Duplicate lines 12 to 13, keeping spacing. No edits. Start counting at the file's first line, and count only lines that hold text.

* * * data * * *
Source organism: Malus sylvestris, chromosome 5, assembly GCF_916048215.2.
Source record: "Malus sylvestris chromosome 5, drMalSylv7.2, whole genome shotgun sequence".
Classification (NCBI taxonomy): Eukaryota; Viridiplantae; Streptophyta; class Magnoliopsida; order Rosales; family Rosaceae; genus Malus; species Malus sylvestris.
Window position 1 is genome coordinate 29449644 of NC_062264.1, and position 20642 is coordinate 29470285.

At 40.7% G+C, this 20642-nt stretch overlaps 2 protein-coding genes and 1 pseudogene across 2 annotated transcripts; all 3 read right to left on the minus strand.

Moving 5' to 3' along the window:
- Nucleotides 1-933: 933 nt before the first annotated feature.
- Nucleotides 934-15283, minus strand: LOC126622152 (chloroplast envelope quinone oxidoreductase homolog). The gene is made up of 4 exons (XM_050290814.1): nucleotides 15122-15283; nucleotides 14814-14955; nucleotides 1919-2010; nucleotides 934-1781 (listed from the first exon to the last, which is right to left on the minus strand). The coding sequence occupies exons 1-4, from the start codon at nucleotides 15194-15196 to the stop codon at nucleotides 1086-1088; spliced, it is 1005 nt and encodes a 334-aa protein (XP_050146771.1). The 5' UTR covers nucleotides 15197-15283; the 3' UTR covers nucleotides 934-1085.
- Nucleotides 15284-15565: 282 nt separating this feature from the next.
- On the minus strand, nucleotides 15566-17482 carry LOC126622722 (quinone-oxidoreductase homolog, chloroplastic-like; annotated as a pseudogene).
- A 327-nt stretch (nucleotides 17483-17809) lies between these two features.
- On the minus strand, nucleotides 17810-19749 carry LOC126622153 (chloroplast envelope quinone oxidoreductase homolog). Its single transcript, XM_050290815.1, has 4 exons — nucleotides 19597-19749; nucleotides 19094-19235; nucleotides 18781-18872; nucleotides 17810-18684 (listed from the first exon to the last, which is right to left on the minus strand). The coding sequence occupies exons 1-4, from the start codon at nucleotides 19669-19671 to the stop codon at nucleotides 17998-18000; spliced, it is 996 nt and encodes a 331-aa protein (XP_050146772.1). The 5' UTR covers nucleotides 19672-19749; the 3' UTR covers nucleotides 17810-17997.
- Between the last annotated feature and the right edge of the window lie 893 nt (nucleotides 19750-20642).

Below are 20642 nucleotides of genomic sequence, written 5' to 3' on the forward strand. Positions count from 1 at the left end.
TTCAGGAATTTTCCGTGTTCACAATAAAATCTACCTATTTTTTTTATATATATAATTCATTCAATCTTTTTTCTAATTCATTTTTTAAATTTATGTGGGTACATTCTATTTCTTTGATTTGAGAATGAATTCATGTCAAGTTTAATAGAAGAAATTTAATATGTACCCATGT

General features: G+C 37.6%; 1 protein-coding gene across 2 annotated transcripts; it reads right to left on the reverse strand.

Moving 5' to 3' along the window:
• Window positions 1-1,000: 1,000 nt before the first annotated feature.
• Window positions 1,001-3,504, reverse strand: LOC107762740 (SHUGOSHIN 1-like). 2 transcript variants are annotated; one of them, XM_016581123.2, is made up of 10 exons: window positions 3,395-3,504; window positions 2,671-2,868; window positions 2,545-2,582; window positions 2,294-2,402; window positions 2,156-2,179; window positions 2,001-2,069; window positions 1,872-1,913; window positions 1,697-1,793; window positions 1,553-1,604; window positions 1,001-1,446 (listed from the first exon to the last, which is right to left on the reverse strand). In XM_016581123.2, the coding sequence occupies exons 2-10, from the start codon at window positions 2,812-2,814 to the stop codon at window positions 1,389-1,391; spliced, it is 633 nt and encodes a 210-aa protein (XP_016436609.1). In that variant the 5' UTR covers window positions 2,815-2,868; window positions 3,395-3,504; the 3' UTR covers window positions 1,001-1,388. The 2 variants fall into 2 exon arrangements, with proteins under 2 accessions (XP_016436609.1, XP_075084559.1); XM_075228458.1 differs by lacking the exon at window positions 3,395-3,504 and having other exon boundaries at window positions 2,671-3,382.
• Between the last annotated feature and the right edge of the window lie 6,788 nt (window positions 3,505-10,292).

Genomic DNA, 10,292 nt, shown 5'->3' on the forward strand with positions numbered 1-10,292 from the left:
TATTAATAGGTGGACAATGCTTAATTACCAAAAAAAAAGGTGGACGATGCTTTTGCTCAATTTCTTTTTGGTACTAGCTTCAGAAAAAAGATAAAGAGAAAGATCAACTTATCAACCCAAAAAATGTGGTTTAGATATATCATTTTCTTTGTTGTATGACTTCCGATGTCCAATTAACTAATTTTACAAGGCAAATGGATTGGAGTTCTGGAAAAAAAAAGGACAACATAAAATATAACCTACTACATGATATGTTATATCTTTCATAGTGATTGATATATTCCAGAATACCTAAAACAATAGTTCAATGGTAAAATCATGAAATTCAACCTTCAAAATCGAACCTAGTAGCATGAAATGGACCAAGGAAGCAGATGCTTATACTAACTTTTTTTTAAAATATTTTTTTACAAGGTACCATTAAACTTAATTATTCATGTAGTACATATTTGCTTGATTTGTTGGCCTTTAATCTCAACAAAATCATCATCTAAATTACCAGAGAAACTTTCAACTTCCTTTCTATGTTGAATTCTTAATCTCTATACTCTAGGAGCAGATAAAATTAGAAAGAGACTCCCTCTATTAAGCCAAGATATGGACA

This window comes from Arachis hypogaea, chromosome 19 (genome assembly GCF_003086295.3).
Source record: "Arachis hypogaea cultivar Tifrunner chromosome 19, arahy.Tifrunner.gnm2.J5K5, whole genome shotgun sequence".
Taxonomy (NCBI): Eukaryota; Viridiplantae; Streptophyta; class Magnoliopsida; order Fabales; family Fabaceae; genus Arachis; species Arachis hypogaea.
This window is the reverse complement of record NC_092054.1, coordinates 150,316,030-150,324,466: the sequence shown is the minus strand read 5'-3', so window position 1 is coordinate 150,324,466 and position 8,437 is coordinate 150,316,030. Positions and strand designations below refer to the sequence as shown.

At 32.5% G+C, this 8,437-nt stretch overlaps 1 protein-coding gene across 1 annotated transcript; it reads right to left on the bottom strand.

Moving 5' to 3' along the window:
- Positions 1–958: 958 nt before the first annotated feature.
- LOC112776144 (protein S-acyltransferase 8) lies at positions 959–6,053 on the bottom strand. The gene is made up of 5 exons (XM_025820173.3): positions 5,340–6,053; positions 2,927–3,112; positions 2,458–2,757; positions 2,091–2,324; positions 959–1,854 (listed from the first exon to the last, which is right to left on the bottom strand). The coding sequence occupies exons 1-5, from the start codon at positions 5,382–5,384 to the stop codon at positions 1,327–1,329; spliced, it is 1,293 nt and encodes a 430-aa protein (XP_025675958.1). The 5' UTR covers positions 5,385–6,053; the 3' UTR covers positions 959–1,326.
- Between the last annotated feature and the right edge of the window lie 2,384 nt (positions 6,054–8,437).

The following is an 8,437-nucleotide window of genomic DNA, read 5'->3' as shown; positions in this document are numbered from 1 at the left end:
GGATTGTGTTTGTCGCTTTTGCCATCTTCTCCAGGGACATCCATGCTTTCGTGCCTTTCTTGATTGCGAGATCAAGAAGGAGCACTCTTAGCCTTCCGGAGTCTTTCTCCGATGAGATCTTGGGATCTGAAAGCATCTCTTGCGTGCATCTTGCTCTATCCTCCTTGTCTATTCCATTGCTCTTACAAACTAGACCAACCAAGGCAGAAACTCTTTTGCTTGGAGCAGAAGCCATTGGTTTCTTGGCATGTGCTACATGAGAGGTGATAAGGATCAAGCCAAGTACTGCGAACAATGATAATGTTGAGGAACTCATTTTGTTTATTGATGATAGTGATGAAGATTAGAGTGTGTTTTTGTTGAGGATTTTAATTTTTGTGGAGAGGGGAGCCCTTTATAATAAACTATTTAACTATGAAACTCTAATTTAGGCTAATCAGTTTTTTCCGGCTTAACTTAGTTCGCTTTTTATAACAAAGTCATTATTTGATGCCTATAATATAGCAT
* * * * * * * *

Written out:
- On the minus strand, nucleotides 17810-19749 carry LOC126622153 (chloroplast envelope quinone oxidoreductase homolog). Its single transcript, XM_050290815.1, has 4 exons — nucleotides 19597-19749; nucleotides 19094-19235; nucleotides 18781-18872; nucleotides 17810-18684 (listed from the first exon to the last, which is right to left on the minus strand). The coding sequence occupies exons 1-4, from the start codon at nucleotides 19669-19671 to the stop codon at nucleotides 17998-18000; spliced, it is 996 nt and encodes a 331-aa protein (XP_050146772.1). The 5' UTR covers nucleotides 19672-19749; the 3' UTR covers nucleotides 17810-17997.
- Between the last annotated feature and the right edge of the window lie 893 nt (nucleotides 19750-20642).